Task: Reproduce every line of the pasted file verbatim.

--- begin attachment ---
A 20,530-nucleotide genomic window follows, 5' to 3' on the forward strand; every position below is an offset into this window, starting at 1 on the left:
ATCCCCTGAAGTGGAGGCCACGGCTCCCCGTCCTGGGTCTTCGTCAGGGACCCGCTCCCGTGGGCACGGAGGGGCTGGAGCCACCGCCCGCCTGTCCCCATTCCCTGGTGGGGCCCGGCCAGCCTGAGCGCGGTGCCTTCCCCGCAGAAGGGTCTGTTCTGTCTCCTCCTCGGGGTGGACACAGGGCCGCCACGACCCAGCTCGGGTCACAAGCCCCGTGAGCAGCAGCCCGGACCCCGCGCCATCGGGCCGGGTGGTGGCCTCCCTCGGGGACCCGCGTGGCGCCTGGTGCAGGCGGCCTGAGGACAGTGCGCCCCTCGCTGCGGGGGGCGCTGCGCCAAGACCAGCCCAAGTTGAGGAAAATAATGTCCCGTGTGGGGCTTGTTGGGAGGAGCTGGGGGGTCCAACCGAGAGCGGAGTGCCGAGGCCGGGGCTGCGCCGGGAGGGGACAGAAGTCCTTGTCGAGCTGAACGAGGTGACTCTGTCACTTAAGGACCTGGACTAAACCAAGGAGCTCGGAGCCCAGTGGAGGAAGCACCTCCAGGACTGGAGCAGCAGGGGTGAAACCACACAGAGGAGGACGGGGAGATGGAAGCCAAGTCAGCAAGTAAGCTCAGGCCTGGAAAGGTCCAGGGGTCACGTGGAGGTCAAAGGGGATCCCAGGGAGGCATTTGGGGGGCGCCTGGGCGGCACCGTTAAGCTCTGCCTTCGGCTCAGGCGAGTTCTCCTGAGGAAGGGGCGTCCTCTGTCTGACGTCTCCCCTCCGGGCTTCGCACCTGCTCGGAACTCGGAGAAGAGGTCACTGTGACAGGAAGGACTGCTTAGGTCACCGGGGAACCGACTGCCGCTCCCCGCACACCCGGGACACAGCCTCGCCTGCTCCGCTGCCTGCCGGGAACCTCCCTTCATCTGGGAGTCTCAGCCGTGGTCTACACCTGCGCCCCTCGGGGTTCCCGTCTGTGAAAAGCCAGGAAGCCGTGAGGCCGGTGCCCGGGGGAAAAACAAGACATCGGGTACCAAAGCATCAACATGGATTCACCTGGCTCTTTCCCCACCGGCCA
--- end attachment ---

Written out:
A 20,530-nucleotide genomic window follows, 5' to 3' on the forward strand; every position below is an offset into this window, starting at 1 on the left:
ATCCCCTGAAGTGGAGGCCACGGCTCCCCGTCCTGGGTCTTCGTCAGGGACCCGCTCCCGTGGGCACGGAGGGGCTGGAGCCACCGCCCGCCTGTCCCCATTCCCTGGTGGGGCCCGGCCAGCCTGAGCGCGGTGCCTTCCCCGCAGAAGGGTCTGTTCTGTCTCCTCCTCGGGGTGGACACAGGGCCGCCACGACCCAGCTCGGGTCACAAGCCCCGTGAGCAGCAGCCCGGACCCCGCGCCATCGGGCCGGGTGGTGGCCTCCCTCGGGGACCCGCGTGGCGCCTGGTGCAGGCGGCCTGAGGACAGTGCGCCCCTCGCTGCGGGGGGCGCTGCGCCAAGACCAGCCCAAGTTGAGGAAAATAATGTCCCGTGTGGGGCTTGTTGGGAGGAGCTGGGGGGTCCAACCGAGAGCGGAGTGCCGAGGCCGGGGCTGCGCCGGGAGGGGACAGAAGTCCTTGTCGAGCTGAACGAGGTGACTCTGTCACTTAAGGACCTGGACTAAACCAAGGAGCTCGGAGCCCAGTGGAGGAAGCACCTCCAGGACTGGAGCAGCAGGGGTGAAACCACACAGAGGAGGACGGGGAGATGGAAGCCAAGTCAGCAAGTAAGCTCAGGCCTGGAAAGGTCCAGGGGTCACGTGGAGGTCAAAGGGGATCCCAGGGAGGCATTTGGGGGGCGCCTGGGCGGCACCGTTAAGCTCTGCCTTCGGCTCAGGCGAGTTCTCCTGAGGAAGGGGCGTCCTCTGTCTGACGTCTCCCCTCCGGGCTTCGCACCTGCTCGGAACTCGGAGAAGAGGTCACTGTGACAGGAAGGACTGCTTAGGTCACCGGGGAACCGACTGCCGCTCCCCGCACACCCGGGACACAGCCTCGCCTGCTCCGCTGCCTGCCGGGAACCTCCCTTCATCTGGGAGTCTCAGCCGTGGTCTACACCTGCGCCCCTCGGGGTTCCCGTCTGTGAAAAGCCAGGAAGCCGTGAGGCCGGTGCCCGGGGGAAAAACAAGACATCGGGTACCAAAGCATCAACATGGATTCACCTGGCTCTTTCCCCACCGGCCA